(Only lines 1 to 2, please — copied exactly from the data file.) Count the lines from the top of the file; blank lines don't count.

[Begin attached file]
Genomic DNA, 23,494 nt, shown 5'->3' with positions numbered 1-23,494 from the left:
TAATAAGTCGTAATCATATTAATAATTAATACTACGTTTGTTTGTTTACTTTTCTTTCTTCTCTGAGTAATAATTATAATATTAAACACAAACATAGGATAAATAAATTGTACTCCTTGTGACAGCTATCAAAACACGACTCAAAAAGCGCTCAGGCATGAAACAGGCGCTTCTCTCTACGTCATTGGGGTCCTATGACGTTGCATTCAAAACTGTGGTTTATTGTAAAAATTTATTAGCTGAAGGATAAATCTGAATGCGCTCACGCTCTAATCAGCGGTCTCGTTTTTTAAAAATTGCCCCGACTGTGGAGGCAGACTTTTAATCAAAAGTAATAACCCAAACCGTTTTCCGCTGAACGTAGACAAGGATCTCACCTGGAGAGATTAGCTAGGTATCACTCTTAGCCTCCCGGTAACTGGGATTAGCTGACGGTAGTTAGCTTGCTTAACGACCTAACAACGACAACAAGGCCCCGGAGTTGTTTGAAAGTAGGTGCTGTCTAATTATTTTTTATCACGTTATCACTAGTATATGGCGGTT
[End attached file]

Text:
Genomic DNA, 23,494 nt, shown 5'->3' with positions numbered 1-23,494 from the left:
TAATAAGTCGTAATCATATTAATAATTAATACTACGTTTGTTTGTTTACTTTTCTTTCTTCTCTGAGTAATAATTATAATATTAAACACAAACATAGGATAAATAAATTGTACTCCTTGTGACAGCTATCAAAACACGACTCAAAAAGCGCTCAGGCATGAAACAGGCGCTTCTCTCTACGTCATTGGGGTCCTATGACGTTGCATTCAAAACTGTGGTTTATTGTAAAAATTTATTAGCTGAAGGATAAATCTGAATGCGCTCACGCTCTAATCAGCGGTCTCGTTTTTTAAAAATTGCCCCGACTGTGGAGGCAGACTTTTAATCAAAAGTAATAACCCAAACCGTTTTCCGCTGAACGTAGACAAGGATCTCACCTGGAGAGATTAGCTAGGTATCACTCTTAGCCTCCCGGTAACTGGGATTAGCTGACGGTAGTTAGCTTGCTTAACGACCTAACAACGACAACAAGGCCCCGGAGTTGTTTGAAAGTAGGTGCTGTCTAATTATTTTTTATCACGTTATCACTAGTATATGGCGGTT